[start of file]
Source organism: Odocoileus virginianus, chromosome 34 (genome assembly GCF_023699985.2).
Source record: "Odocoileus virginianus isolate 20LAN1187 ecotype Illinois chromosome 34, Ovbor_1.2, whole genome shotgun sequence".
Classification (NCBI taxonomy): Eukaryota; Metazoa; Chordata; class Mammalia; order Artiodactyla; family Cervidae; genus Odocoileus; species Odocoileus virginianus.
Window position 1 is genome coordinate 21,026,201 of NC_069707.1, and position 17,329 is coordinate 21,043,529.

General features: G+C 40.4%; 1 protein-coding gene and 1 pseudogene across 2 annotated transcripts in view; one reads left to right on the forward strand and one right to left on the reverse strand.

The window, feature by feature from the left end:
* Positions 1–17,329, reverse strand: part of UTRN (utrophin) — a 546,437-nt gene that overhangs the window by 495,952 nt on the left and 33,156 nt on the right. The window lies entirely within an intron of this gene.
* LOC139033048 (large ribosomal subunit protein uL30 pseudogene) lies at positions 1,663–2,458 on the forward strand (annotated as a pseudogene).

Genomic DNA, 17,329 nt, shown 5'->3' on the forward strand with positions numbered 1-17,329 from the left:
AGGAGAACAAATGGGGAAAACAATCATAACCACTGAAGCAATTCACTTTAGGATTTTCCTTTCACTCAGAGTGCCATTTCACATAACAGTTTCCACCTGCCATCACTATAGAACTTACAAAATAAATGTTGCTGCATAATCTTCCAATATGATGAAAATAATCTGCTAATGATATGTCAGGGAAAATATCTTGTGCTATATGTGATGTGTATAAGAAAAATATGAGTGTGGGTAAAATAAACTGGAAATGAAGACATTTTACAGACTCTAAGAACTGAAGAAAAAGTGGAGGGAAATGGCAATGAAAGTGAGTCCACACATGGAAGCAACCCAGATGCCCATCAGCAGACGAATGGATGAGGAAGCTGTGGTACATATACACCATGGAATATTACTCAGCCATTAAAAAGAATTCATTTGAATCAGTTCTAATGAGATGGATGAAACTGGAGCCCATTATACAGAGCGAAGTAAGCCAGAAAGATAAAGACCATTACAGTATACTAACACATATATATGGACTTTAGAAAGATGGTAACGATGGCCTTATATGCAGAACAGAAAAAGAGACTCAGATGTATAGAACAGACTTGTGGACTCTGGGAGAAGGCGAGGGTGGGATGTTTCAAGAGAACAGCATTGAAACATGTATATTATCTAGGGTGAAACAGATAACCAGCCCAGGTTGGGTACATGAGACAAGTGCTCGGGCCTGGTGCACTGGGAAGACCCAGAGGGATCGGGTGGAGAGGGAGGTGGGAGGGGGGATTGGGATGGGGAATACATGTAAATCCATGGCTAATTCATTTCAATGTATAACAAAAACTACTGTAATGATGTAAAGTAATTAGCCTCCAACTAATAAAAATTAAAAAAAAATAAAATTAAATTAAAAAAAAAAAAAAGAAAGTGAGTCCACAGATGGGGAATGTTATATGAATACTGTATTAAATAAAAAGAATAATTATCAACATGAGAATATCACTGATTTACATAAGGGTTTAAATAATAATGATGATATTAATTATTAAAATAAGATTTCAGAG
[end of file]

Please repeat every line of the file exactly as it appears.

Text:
Source organism: Odocoileus virginianus, chromosome 34 (genome assembly GCF_023699985.2).
Source record: "Odocoileus virginianus isolate 20LAN1187 ecotype Illinois chromosome 34, Ovbor_1.2, whole genome shotgun sequence".
Classification (NCBI taxonomy): Eukaryota; Metazoa; Chordata; class Mammalia; order Artiodactyla; family Cervidae; genus Odocoileus; species Odocoileus virginianus.
Window position 1 is genome coordinate 21,026,201 of NC_069707.1, and position 17,329 is coordinate 21,043,529.

General features: G+C 40.4%; 1 protein-coding gene and 1 pseudogene across 2 annotated transcripts in view; one reads left to right on the forward strand and one right to left on the reverse strand.

The window, feature by feature from the left end:
* Positions 1–17,329, reverse strand: part of UTRN (utrophin) — a 546,437-nt gene that overhangs the window by 495,952 nt on the left and 33,156 nt on the right. The window lies entirely within an intron of this gene.
* LOC139033048 (large ribosomal subunit protein uL30 pseudogene) lies at positions 1,663–2,458 on the forward strand (annotated as a pseudogene).

Genomic DNA, 17,329 nt, shown 5'->3' on the forward strand with positions numbered 1-17,329 from the left:
AGGAGAACAAATGGGGAAAACAATCATAACCACTGAAGCAATTCACTTTAGGATTTTCCTTTCACTCAGAGTGCCATTTCACATAACAGTTTCCACCTGCCATCACTATAGAACTTACAAAATAAATGTTGCTGCATAATCTTCCAATATGATGAAAATAATCTGCTAATGATATGTCAGGGAAAATATCTTGTGCTATATGTGATGTGTATAAGAAAAATATGAGTGTGGGTAAAATAAACTGGAAATGAAGACATTTTACAGACTCTAAGAACTGAAGAAAAAGTGGAGGGAAATGGCAATGAAAGTGAGTCCACACATGGAAGCAACCCAGATGCCCATCAGCAGACGAATGGATGAGGAAGCTGTGGTACATATACACCATGGAATATTACTCAGCCATTAAAAAGAATTCATTTGAATCAGTTCTAATGAGATGGATGAAACTGGAGCCCATTATACAGAGCGAAGTAAGCCAGAAAGATAAAGACCATTACAGTATACTAACACATATATATGGACTTTAGAAAGATGGTAACGATGGCCTTATATGCAGAACAGAAAAAGAGACTCAGATGTATAGAACAGACTTGTGGACTCTGGGAGAAGGCGAGGGTGGGATGTTTCAAGAGAACAGCATTGAAACATGTATATTATCTAGGGTGAAACAGATAACCAGCCCAGGTTGGGTACATGAGACAAGTGCTCGGGCCTGGTGCACTGGGAAGACCCAGAGGGATCGGGTGGAGAGGGAGGTGGGAGGGGGGATTGGGATGGGGAATACATGTAAATCCATGGCTAATTCATTTCAATGTATAACAAAAACTACTGTAATGATGTAAAGTAATTAGCCTCCAACTAATAAAAATTAAAAAAAAATAAAATTAAATTAAAAAAAAAAAAAAGAAAGTGAGTCCACAGATGGGGAATGTTATATGAATACTGTATTAAATAAAAAGAATAATTATCAACATGAGAATATCACTGATTTACATAAGGGTTTAAATAATAATGATGATATTAATTATTAAAATAAGATTTCAGAG